Weight gain is usually attributed to a combination of poor diet and lack of exercise. For most people, an expanding waistline can indeed be blamed on these two factors. This isn’t true for everyone, however; despite getting regular physical activity and watching what they eat, some people are still unable to get control of their weight. Of course, such increases in body weight can be incredibly frustrating, especially since they seemingly defy explanation. In fact, there are several reasons that can explain why people living relatively healthy lifestyles may struggle with their weight.
Anti-Depressant Medications – Depression in a problem that afflicts large numbers of adult Americans; according to the Centers for Disease Control and Prevention (CDC), nearly 1 in 10 adults have at least some symptoms of depression. Depression patients are usually treated with anti-depressant medications. These drugs generally attempt to remedy depression by blocking certain receptors within the brain (brain receptors are proteins that transfer messages from various chemicals to cells).
One of the most common side effects of antidepressants is weight gain. Patients who use SSRIs, the most commonly prescribed type of antidepressant, generally gain about five pounds after using them for a year. It is theorized that antidepressants can trigger weight gain by interacting with two specific brain receptors. Evidence suggests that, compared with depression medications that avoid them, antidepressants that interfere with these receptors cause patients to gain more weight.
The Side-effects of Other Medications – Antidepressants aren’t the only type of medication that has been associated with weight gain. This side effect has been found to occur in patients using the following medications:
- Beta blockers, which are frequently used in treating both hypertension (high blood pressure) and congestive heart failure
- Chemotherapy/radiation for breast cancer
- Some medications for migraines
- Medications used to treat seizures caused by epilepsy
Additionally, drugs used to treat schizophrenia and bipolar disorder have also been found to increase bodyweight. Another type of medicine that can add pounds to the body are corticosteroids. Corticosteroids are used for numerous conditions, including rheumatoid arthritis, asthma, lupus and certain types of allergies.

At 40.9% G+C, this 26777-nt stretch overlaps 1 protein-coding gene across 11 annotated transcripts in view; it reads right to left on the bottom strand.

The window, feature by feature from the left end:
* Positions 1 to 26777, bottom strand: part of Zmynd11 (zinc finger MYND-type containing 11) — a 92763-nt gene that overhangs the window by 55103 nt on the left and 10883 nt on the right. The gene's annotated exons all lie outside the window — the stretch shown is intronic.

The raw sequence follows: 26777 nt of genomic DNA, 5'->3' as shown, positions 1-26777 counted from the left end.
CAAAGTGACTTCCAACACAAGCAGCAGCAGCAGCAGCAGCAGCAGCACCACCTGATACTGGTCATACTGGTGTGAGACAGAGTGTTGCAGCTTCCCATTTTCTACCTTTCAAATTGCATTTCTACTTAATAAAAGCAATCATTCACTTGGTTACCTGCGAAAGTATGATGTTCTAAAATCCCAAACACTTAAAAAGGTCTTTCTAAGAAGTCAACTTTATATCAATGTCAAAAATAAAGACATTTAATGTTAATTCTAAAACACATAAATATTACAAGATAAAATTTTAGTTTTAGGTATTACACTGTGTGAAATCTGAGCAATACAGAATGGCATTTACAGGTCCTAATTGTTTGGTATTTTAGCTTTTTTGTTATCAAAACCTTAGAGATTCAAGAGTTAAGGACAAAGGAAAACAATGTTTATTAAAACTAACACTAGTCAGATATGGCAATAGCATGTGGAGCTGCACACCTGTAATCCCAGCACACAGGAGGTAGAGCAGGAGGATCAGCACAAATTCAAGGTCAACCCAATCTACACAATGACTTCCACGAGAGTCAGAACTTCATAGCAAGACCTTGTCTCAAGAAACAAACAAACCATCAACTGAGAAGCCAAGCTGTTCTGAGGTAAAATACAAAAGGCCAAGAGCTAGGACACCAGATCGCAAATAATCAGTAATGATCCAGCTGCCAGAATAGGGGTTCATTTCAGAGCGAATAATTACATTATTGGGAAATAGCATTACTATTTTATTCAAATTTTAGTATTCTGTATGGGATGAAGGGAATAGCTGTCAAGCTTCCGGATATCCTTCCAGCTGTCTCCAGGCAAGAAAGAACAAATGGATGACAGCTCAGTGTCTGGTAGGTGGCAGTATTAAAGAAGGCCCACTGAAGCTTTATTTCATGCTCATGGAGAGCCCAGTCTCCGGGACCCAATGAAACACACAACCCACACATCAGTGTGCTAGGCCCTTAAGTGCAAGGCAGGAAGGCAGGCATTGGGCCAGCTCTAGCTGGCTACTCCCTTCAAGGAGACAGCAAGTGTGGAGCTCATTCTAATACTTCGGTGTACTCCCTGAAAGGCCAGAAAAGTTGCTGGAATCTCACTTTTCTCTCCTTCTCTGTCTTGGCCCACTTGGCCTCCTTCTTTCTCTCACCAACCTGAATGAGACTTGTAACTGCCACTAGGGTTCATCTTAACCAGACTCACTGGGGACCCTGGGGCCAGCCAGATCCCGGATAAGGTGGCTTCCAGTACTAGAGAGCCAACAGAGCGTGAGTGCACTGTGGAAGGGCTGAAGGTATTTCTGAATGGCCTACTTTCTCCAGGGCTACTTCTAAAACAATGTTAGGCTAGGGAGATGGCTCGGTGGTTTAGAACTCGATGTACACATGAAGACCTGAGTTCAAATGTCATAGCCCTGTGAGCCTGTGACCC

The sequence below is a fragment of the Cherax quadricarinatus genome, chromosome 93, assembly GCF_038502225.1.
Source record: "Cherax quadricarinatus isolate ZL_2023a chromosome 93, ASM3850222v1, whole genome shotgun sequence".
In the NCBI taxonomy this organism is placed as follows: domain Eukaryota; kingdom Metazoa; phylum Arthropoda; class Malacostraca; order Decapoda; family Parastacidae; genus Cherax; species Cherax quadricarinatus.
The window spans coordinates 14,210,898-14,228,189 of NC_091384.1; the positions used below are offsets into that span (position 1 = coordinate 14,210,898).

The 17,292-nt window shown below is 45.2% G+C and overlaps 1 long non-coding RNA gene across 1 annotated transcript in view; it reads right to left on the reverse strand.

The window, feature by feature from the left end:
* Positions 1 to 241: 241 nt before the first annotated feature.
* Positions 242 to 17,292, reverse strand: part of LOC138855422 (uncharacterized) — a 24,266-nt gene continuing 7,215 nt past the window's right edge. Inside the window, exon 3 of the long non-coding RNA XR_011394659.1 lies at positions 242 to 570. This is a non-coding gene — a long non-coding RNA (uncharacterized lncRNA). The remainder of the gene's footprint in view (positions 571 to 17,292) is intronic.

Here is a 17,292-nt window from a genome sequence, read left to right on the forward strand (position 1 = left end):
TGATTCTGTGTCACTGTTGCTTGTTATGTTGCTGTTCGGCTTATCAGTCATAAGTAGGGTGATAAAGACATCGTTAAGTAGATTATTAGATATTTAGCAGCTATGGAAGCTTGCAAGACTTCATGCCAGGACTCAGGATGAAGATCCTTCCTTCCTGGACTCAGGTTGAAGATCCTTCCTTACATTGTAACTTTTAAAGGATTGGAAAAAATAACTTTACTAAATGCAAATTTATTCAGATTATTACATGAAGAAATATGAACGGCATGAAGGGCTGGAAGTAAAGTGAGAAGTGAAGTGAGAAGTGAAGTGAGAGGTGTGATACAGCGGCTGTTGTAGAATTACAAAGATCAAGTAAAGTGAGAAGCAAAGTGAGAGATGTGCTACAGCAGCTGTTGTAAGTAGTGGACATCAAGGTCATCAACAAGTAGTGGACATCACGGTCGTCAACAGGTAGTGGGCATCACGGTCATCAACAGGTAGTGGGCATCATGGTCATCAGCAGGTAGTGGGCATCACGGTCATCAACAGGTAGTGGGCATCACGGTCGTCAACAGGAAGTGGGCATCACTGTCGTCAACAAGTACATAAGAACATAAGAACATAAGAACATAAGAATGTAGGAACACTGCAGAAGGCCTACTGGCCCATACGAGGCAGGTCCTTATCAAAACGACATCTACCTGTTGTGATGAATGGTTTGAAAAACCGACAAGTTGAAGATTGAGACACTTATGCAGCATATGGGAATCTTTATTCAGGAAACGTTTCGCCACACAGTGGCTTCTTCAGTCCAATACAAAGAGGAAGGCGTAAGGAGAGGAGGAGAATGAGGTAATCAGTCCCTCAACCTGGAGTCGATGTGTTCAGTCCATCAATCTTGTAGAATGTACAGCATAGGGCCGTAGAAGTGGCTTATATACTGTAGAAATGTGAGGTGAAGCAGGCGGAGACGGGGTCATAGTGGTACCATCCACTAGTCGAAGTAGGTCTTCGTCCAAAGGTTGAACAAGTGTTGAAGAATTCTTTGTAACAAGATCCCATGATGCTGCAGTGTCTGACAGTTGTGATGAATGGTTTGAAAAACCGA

Age – Getting older is hardly an enjoyable experience; aside from the cosmetic changes to our skin and hair, the body also becomes more prone to injury and illness. The aging process also alters the body’s metabolism, the process by which food is converted into energy. Essentially, the amount of calories regularly burned off by the body declines as we progress towards middle age. Because of this internal change, it’s usually necessary exercise more and eat less in order to keep weight gain at bay.
Lack of Sleep – How many times have we heard about the importance of a good night’s sleep? Aside from keeping you awake and alert during the day, studies have observed that sleep plays a key role in regulating your appetite. This reason for this concerns two hormones known as ghrelin and leptin. Ghrelin stimulates our urges to eat, whereas leptin decreases our cravings for food.
While we sleep, the body reduces its levels of ghrelin while boosting the amount of leptin in its bloodstream. This helps to keep our appetites under control during the day. Conversely, people who skimp on sleep tend to have too much ghrelin and too little leptin in their bodies, increasing both their appetites and food intake. Furthermore, poor sleep often goes hand in hand with additional stress. In order to relax, sleep-deprived individuals often turn to food, compounding the problem by choosing items that could hardly qualify as healthy.
Certain Medical Conditions – In addition to afflicting other areas of the body, some chronic illnesses and conditions cause patients to gain weight. An example of such a malady is Cushing’s syndrome, a condition caused by excessive levels of the hormone cortisol. In addition to stretch marks and bruise-prone skin, patients with Cushing’s syndrome also experience significant weight increases in their neck, face and upper body.
Hypothyroidism can also have a negative impact on bodyweight. This condition affects a butterfly-shaped gland known as the thyroid. Positioned in the lower front area of the neck, the thyroid is tasked with producing a steady stream of hormones. These chemicals serve many purposes within the body, such as allowing the body to properly regulate its metabolism. Hypothyroidism cripples the thyroid’s hormone production, slowing the body’s metabolism and causing the patient to put on weight.
A third condition that can expand the waistline is plantar fasciitis. Plantar fasciitis strikes the plantar fascia, a thick and flexible band of tissue extending along the bottom of the foot, causing significant pain and inflammation. These symptoms can easily make it difficult for the patient to freely move about, severely reducing their level of physical activity. In turn, this lack of exercise means that the patient expends fewer calories, which can eventually result in weight gain.